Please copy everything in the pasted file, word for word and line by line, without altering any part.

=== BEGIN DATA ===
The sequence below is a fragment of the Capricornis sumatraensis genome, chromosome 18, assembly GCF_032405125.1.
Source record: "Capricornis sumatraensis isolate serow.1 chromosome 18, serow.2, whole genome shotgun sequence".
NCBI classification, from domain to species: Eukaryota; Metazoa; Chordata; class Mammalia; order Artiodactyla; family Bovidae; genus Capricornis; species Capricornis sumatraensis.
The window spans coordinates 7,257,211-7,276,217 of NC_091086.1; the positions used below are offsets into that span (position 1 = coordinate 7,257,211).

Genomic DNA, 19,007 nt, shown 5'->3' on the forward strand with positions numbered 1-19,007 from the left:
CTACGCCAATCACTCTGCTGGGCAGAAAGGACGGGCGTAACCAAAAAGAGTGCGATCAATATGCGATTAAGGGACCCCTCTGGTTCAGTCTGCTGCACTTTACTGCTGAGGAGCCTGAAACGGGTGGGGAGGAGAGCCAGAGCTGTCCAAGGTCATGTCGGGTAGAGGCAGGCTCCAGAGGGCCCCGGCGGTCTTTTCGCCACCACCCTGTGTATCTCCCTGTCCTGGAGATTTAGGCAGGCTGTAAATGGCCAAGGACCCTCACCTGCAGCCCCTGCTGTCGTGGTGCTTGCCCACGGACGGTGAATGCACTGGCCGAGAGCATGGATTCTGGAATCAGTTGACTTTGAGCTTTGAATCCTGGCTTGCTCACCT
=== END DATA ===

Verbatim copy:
The sequence below is a fragment of the Capricornis sumatraensis genome, chromosome 18, assembly GCF_032405125.1.
Source record: "Capricornis sumatraensis isolate serow.1 chromosome 18, serow.2, whole genome shotgun sequence".
NCBI classification, from domain to species: Eukaryota; Metazoa; Chordata; class Mammalia; order Artiodactyla; family Bovidae; genus Capricornis; species Capricornis sumatraensis.
The window spans coordinates 7,257,211-7,276,217 of NC_091086.1; the positions used below are offsets into that span (position 1 = coordinate 7,257,211).

Genomic DNA, 19,007 nt, shown 5'->3' on the forward strand with positions numbered 1-19,007 from the left:
CTACGCCAATCACTCTGCTGGGCAGAAAGGACGGGCGTAACCAAAAAGAGTGCGATCAATATGCGATTAAGGGACCCCTCTGGTTCAGTCTGCTGCACTTTACTGCTGAGGAGCCTGAAACGGGTGGGGAGGAGAGCCAGAGCTGTCCAAGGTCATGTCGGGTAGAGGCAGGCTCCAGAGGGCCCCGGCGGTCTTTTCGCCACCACCCTGTGTATCTCCCTGTCCTGGAGATTTAGGCAGGCTGTAAATGGCCAAGGACCCTCACCTGCAGCCCCTGCTGTCGTGGTGCTTGCCCACGGACGGTGAATGCACTGGCCGAGAGCATGGATTCTGGAATCAGTTGACTTTGAGCTTTGAATCCTGGCTTGCTCACCT